Title

A randomized, controlled trial of behavioral voice therapy for dysphonia related to prematurity of birth

Document Type

Journal Article

Publisher

Elsevier

School

School of Medical and Health Sciences

Comments

Originally published as:

Reynolds, V., Meldrum, S., Simmer, K., Vijayasekaran, S., & French, N. (2017). A Randomized, Controlled Trial of Behavioral Voice Therapy for Dysphonia Related to Prematurity of Birth. Journal of Voice, 31(2), 247-e9, 247-e17. Original article available here

Abstract

Objectives

Dysphonia is a potential complication of prematurity. Preterm children may sustain iatrogenic laryngeal damage from medical intervention in the neonatal period, and further, adopt compensatory, maladaptive voicing behaviors. This pilot study aimed to evaluate the effects of a voice therapy protocol on voice quality in school-aged, very preterm (VP) children.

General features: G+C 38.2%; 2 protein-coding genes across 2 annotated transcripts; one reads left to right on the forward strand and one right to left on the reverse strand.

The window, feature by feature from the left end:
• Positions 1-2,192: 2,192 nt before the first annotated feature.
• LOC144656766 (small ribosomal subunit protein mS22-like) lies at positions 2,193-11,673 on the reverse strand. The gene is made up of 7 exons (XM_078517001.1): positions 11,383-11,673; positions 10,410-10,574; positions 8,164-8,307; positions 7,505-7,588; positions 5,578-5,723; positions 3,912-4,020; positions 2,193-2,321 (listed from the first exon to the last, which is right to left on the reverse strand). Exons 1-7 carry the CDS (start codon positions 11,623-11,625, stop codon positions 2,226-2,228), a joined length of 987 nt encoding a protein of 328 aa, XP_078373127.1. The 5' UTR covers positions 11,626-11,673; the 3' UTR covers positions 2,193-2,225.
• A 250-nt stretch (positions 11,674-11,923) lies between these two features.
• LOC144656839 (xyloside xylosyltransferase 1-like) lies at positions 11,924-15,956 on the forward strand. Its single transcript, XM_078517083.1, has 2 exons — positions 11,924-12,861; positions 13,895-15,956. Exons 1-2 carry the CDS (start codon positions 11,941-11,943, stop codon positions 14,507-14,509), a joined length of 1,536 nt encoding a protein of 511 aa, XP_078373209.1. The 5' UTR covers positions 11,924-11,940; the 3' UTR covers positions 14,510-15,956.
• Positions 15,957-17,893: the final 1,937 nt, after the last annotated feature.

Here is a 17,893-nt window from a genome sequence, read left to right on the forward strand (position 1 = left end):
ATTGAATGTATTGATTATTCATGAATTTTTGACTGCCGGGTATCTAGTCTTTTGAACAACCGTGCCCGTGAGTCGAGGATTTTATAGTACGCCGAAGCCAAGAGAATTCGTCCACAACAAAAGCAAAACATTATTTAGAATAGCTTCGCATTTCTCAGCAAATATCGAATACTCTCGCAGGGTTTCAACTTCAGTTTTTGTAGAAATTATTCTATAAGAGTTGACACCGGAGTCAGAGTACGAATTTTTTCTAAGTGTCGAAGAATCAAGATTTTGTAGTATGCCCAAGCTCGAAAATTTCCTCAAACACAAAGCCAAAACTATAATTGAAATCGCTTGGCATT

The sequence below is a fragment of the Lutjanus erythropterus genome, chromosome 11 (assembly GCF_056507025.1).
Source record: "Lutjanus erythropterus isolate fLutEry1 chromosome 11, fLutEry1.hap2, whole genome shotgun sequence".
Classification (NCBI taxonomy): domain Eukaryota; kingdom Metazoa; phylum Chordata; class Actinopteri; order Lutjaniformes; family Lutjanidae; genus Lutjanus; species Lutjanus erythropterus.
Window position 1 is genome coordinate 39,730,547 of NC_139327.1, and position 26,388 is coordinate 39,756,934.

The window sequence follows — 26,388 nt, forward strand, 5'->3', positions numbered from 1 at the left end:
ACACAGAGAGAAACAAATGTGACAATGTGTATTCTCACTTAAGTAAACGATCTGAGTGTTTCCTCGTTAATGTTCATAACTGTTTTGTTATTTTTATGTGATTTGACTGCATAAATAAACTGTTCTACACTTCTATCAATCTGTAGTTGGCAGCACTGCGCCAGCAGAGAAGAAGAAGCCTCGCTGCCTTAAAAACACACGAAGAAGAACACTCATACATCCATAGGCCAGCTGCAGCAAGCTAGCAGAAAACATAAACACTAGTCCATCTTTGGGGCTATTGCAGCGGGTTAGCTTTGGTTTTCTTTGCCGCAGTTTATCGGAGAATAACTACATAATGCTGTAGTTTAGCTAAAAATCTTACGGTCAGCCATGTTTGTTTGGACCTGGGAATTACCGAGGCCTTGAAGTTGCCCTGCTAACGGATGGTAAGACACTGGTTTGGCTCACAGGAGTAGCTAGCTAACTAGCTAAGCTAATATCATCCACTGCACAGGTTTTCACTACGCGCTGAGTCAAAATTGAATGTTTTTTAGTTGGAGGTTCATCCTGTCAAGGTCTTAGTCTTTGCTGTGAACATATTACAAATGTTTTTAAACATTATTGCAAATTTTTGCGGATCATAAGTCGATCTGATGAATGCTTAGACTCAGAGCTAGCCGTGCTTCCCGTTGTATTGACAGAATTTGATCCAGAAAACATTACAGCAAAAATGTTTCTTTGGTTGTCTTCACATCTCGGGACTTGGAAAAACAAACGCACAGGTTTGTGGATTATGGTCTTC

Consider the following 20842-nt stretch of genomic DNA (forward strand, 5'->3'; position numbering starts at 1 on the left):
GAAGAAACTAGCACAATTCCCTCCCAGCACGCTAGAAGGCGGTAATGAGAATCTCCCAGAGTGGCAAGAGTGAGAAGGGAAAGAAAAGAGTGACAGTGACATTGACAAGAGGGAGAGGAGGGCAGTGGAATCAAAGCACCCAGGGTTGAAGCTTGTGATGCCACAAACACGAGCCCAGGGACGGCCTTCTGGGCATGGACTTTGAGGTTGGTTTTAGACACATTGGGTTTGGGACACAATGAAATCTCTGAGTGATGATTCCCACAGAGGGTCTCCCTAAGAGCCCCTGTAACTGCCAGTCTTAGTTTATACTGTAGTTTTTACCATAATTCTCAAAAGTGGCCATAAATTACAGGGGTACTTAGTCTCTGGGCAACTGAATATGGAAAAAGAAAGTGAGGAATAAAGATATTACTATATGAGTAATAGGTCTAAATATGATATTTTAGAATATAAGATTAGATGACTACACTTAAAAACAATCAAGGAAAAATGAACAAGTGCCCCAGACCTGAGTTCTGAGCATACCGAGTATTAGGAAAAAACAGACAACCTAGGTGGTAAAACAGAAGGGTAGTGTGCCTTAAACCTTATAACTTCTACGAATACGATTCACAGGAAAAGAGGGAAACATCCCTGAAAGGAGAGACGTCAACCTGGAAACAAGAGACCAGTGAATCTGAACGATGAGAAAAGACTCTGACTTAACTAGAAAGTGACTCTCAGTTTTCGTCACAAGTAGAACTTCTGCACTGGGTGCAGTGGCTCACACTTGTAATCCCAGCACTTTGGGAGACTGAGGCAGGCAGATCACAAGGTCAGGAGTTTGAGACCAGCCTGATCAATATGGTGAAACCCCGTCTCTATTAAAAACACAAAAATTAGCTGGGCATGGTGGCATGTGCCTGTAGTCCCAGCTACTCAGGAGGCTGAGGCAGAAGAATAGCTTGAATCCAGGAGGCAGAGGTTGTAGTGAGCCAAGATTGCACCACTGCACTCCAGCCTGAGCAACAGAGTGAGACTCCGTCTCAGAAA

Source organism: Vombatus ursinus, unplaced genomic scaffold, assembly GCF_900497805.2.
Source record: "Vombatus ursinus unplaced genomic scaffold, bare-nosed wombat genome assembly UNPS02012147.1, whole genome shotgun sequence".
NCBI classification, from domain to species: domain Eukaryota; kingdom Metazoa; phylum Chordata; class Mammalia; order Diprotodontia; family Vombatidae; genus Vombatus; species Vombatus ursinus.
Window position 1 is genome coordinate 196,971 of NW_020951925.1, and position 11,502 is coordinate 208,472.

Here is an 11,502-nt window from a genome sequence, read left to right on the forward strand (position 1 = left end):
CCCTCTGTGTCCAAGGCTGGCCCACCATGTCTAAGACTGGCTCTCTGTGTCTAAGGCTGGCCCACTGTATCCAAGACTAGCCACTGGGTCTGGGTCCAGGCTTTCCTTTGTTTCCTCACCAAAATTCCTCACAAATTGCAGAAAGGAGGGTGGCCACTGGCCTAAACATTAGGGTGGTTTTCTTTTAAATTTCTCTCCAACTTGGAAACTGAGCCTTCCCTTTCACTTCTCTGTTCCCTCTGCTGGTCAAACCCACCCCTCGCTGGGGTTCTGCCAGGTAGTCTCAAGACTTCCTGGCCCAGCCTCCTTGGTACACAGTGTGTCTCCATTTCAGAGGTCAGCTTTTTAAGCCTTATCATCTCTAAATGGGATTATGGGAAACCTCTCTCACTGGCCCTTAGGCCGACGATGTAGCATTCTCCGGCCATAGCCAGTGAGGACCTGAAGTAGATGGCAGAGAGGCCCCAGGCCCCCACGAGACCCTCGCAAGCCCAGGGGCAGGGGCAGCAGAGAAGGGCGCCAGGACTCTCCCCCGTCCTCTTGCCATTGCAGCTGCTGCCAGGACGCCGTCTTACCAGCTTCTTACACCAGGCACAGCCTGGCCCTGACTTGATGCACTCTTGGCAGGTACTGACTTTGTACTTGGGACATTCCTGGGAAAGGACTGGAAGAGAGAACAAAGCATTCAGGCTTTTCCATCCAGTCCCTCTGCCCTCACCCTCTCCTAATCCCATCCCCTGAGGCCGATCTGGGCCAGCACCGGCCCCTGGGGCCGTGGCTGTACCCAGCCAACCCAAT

Methods

Twenty-seven VP children with dysphonia were randomized to an immediate intervention group (n = 7) or a delayed-intervention, waiting list control group (n = 14). Following analysis of these data, a secondary analysis was conducted on the pooled intervention data (n = 21). Six participants did not complete the trial.

Results

Change to voice quality was measured via pre- and posttreatment assessments using the Consensus Auditory Perceptual Evaluation of Voice. The intervention group did not demonstrate statistically significant improvements in voice quality, whereas this was observed in the control group (P = 0.026). However, when intervention data were pooled including both the immediate and delayed groups following intervention, dysphonia severity was significantly lower (P = 0.026) in the treatment group.

Conclusions

Dysphonia in most VP children in this cohort was persistent. These pilot data indicate that some participants experienced acceptable voice outcomes on spontaneous recovery, whereas others demonstrated a response to behavioral intervention. Further research is needed to identify the facilitators of and barriers to intervention success, and to predict those who may experience spontaneous recovery.

DOI

10.1016/j.jvoice.2016.08.004

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